It was not until a week later that the government finally declared a full lockdown to try to stop the spread of the virus, which coincided with when Neona and Mai were due to be back at the hospital for Neona’s “harvesting” before the embryos would be fertilised and then checked for viability before implantation. Neona was the first to put the feeling into words and finally said to Mai: “Do you think our appointment will go ahead?” They were words that shook from their lines, far more than Neona had anticipated.

Mai was in the nook of Neona’s arm as they lay on the sofa, “Of course,” she replied. “It’s essential, right? We’re in the middle of the cycle.”

“…But it’s not as though I will die, or you will die, or anyone will die” Neona said quietly, with a sick feeling in her stomach as desperation began to grip her. “People are dying and we aren’t. Our baby isn’t alive yet in order to die.”. Neona pushed Mai from her and sat up, now crying.

“Neona.” Mai grabbed her and looked straight into her eyes. “It will be alright. If it is cancelled, we will still be alright. But they won’t. They can’t.”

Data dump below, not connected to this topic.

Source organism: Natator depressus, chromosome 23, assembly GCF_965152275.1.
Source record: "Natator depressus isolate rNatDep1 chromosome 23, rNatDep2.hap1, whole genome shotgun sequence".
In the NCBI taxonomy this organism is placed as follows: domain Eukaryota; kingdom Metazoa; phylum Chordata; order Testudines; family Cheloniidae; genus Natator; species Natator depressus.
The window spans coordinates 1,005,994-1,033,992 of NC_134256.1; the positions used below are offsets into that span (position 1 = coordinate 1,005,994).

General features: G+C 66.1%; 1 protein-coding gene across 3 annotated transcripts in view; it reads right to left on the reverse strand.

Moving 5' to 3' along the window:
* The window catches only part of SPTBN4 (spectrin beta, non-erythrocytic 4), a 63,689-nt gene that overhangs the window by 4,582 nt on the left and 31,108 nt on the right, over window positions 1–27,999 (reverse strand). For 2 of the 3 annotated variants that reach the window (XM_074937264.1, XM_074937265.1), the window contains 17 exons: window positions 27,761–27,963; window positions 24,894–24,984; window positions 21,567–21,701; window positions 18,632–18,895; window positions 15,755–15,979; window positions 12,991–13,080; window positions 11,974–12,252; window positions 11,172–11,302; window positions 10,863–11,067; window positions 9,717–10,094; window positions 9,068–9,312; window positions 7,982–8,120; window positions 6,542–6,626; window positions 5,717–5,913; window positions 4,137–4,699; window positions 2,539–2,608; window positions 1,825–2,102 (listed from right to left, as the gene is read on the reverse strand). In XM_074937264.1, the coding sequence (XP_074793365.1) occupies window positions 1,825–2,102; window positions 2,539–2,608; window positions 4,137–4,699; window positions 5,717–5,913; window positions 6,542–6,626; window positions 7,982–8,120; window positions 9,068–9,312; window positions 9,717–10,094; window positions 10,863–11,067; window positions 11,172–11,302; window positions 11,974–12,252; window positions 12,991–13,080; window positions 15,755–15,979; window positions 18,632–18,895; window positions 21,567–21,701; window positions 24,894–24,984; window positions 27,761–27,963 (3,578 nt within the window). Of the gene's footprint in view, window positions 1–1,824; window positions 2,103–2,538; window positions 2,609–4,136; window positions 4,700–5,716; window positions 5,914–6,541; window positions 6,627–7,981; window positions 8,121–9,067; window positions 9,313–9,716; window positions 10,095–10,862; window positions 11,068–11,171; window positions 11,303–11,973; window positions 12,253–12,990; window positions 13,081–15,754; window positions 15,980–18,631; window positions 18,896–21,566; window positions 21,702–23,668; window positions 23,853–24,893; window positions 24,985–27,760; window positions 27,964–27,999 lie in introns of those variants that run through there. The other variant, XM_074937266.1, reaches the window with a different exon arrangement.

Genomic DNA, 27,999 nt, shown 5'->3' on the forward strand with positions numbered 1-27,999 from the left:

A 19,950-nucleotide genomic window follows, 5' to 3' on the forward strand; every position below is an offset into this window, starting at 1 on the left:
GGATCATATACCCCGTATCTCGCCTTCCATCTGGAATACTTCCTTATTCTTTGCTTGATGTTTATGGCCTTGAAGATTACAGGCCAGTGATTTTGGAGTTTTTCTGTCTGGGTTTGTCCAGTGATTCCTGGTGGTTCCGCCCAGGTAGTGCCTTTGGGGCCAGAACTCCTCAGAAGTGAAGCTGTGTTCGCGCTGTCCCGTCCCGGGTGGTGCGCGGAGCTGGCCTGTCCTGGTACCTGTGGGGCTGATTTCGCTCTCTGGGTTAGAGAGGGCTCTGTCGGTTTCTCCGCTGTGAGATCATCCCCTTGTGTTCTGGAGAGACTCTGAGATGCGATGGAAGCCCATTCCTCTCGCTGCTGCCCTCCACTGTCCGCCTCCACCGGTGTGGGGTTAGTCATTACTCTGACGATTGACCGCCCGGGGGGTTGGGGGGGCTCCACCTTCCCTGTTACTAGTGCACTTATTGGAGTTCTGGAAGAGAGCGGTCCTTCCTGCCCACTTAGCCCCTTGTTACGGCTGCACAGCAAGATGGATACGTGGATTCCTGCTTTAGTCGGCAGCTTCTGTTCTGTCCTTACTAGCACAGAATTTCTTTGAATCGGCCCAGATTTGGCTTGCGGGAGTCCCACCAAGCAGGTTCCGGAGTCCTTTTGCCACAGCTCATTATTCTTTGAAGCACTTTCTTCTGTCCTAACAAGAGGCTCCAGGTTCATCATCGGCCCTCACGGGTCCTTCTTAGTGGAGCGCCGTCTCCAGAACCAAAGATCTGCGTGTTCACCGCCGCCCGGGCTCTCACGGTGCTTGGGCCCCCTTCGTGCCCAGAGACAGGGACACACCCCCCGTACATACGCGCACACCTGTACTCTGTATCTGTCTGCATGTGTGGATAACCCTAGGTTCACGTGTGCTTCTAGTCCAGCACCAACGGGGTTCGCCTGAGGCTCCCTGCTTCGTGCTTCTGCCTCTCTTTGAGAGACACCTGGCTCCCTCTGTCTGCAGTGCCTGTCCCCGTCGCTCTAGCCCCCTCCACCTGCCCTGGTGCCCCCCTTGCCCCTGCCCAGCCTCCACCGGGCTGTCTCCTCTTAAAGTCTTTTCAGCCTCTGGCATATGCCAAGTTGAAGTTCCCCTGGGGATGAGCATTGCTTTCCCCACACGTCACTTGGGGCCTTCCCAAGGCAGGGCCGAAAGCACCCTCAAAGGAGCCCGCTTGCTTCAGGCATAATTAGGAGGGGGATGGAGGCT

Neona just cried and Mai held her, as Neona felt the potential seep from her body. Neona slept for ten hours each night in the coming week, as she waited. It was much like the two-week wait anyway, as you place your hopes against the odds, waiting for blood to appear but hoping it doesn’t. When she was awake, she tried to focus on gratitude for hers and for Mai’s health, and for their income, their food and for being together in their nourishing relationship, and for not being confined with an abuser as she would have been, not so many years ago. Neona felt that her fear of the cancellation call was selfish; why should she be seen in a hospital, which in itself would be risky not only for her and for Mai, but for others. She felt something familiar, that would again be reinforced, and this time in a seemingly legitimate way, that her body and her desires, and those of Mai too, were not important. When the call came, Neona was understanding on the phone, to the kind nurse who apologised and told her that they had not and would not forget her, and that there would be options to talk through. She reassured her that it was not the hospital’s decision and that they were angry, and they were heartbroken at the calls they were having to make, often to women mid IVF cycle, and to women who would likely be too old once the lockdown lifts. The decision was taken by powerful people who knew what to do and had a clear understanding of medical priorities. Neona thanked her, powerless, yet grateful for the gentle tone of the nurse, who felt her pain.